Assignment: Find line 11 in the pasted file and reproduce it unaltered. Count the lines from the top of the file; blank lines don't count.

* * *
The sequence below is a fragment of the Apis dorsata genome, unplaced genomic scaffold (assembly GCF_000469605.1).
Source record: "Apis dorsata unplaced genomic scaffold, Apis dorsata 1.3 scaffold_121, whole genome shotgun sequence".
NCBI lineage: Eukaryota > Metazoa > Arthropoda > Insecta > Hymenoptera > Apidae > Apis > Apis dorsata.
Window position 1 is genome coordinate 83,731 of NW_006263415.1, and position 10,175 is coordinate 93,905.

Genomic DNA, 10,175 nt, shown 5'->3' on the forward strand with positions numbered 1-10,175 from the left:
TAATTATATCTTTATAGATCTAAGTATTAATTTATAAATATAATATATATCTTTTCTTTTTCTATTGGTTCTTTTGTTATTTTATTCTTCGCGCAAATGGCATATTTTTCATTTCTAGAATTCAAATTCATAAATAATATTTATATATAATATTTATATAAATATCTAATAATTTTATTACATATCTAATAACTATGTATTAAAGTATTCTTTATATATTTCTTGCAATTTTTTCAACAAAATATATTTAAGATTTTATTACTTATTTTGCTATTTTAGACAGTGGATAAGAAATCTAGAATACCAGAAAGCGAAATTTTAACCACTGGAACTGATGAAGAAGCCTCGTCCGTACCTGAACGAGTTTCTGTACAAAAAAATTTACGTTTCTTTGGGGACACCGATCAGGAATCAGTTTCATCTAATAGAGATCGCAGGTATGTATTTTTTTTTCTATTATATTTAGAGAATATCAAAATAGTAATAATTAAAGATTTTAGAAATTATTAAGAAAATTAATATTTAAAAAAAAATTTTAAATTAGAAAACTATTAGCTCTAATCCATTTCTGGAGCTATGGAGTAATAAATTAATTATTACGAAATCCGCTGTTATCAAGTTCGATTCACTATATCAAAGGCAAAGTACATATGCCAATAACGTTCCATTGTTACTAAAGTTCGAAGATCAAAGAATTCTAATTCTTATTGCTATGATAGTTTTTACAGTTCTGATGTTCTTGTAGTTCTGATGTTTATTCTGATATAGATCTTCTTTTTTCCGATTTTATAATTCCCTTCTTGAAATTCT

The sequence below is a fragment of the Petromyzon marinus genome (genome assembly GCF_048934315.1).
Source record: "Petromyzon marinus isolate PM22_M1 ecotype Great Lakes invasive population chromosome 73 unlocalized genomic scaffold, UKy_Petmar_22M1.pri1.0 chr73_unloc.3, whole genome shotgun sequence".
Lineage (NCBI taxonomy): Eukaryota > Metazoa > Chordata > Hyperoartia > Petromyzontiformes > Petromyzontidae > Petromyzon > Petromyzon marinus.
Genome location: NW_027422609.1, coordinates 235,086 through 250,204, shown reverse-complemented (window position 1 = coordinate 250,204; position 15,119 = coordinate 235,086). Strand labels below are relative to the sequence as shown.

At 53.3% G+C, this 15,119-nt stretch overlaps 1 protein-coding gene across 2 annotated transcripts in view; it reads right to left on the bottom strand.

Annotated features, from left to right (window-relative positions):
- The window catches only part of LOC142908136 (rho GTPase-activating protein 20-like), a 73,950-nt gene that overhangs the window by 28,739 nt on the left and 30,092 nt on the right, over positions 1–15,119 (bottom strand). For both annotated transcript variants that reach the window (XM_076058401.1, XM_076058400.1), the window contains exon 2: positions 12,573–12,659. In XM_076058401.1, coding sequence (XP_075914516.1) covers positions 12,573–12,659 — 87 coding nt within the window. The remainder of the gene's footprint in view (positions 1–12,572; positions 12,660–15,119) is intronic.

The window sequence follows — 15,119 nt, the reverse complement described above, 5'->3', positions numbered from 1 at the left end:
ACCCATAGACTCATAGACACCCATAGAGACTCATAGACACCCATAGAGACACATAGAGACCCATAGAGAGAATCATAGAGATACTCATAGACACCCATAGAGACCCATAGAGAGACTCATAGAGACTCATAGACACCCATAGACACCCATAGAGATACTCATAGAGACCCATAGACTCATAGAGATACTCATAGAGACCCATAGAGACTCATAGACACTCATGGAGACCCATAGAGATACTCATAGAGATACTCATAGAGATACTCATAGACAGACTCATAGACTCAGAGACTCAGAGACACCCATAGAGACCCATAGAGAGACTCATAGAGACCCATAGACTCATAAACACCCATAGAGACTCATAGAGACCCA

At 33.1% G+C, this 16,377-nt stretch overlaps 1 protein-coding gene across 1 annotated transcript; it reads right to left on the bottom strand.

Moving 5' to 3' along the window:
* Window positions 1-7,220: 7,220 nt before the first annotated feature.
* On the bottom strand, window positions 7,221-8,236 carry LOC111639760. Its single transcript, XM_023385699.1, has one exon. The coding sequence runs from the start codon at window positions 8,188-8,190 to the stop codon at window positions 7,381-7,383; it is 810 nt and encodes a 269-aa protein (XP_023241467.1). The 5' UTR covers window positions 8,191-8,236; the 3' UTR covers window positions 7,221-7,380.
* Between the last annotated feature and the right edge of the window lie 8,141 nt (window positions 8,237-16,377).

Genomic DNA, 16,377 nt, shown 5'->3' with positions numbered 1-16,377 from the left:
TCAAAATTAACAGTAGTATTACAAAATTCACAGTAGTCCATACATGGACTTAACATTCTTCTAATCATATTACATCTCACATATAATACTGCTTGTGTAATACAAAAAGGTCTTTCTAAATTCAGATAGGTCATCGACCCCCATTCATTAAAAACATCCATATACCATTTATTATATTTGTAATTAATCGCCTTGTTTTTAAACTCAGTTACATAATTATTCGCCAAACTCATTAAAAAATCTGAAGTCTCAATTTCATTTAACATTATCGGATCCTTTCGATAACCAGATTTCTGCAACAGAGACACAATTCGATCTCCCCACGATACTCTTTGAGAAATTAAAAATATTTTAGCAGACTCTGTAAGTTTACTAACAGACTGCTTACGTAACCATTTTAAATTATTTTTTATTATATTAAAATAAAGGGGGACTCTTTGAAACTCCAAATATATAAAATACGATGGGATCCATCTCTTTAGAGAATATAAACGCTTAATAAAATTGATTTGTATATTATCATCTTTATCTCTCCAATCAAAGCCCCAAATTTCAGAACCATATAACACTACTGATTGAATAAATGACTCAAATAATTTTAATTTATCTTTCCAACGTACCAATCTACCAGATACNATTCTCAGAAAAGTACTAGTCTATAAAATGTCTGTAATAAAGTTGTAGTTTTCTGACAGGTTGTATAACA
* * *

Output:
At 53.3% G+C, this 15,119-nt stretch overlaps 1 protein-coding gene across 2 annotated transcripts in view; it reads right to left on the bottom strand.